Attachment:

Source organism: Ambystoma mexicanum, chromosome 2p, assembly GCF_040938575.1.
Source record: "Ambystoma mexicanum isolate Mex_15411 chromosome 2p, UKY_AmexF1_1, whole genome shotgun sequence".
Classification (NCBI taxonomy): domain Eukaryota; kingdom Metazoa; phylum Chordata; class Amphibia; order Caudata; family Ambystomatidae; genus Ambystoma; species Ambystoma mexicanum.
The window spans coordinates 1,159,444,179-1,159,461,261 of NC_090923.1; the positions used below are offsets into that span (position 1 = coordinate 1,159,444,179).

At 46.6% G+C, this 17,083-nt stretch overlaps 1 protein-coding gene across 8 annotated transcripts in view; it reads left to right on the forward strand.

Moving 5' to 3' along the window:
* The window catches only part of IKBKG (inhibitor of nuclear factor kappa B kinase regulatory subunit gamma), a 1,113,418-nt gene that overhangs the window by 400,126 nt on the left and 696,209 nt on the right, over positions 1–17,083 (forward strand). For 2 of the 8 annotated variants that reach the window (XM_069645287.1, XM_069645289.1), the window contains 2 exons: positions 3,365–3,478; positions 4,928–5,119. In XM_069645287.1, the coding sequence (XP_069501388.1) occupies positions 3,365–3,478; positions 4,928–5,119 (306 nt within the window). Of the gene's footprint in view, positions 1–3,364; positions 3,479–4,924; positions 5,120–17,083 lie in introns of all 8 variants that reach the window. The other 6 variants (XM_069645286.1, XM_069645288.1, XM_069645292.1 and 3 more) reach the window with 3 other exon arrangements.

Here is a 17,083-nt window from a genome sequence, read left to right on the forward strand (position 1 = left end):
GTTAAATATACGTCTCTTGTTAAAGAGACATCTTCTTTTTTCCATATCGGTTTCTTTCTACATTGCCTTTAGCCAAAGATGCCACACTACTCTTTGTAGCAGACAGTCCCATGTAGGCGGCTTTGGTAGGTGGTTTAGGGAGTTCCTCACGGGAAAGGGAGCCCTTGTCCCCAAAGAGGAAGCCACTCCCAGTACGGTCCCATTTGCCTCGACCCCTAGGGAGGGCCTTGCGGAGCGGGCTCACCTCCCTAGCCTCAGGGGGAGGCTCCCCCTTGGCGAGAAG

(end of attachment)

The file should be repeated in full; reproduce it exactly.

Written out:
Source organism: Ambystoma mexicanum, chromosome 2p, assembly GCF_040938575.1.
Source record: "Ambystoma mexicanum isolate Mex_15411 chromosome 2p, UKY_AmexF1_1, whole genome shotgun sequence".
Classification (NCBI taxonomy): domain Eukaryota; kingdom Metazoa; phylum Chordata; class Amphibia; order Caudata; family Ambystomatidae; genus Ambystoma; species Ambystoma mexicanum.
The window spans coordinates 1,159,444,179-1,159,461,261 of NC_090923.1; the positions used below are offsets into that span (position 1 = coordinate 1,159,444,179).

At 46.6% G+C, this 17,083-nt stretch overlaps 1 protein-coding gene across 8 annotated transcripts in view; it reads left to right on the forward strand.

Moving 5' to 3' along the window:
* The window catches only part of IKBKG (inhibitor of nuclear factor kappa B kinase regulatory subunit gamma), a 1,113,418-nt gene that overhangs the window by 400,126 nt on the left and 696,209 nt on the right, over positions 1–17,083 (forward strand). For 2 of the 8 annotated variants that reach the window (XM_069645287.1, XM_069645289.1), the window contains 2 exons: positions 3,365–3,478; positions 4,928–5,119. In XM_069645287.1, the coding sequence (XP_069501388.1) occupies positions 3,365–3,478; positions 4,928–5,119 (306 nt within the window). Of the gene's footprint in view, positions 1–3,364; positions 3,479–4,924; positions 5,120–17,083 lie in introns of all 8 variants that reach the window. The other 6 variants (XM_069645286.1, XM_069645288.1, XM_069645292.1 and 3 more) reach the window with 3 other exon arrangements.

Here is a 17,083-nt window from a genome sequence, read left to right on the forward strand (position 1 = left end):
GTTAAATATACGTCTCTTGTTAAAGAGACATCTTCTTTTTTCCATATCGGTTTCTTTCTACATTGCCTTTAGCCAAAGATGCCACACTACTCTTTGTAGCAGACAGTCCCATGTAGGCGGCTTTGGTAGGTGGTTTAGGGAGTTCCTCACGGGAAAGGGAGCCCTTGTCCCCAAAGAGGAAGCCACTCCCAGTACGGTCCCATTTGCCTCGACCCCTAGGGAGGGCCTTGCGGAGCGGGCTCACCTCCCTAGCCTCAGGGGGAGGCTCCCCCTTGGCGAGAAG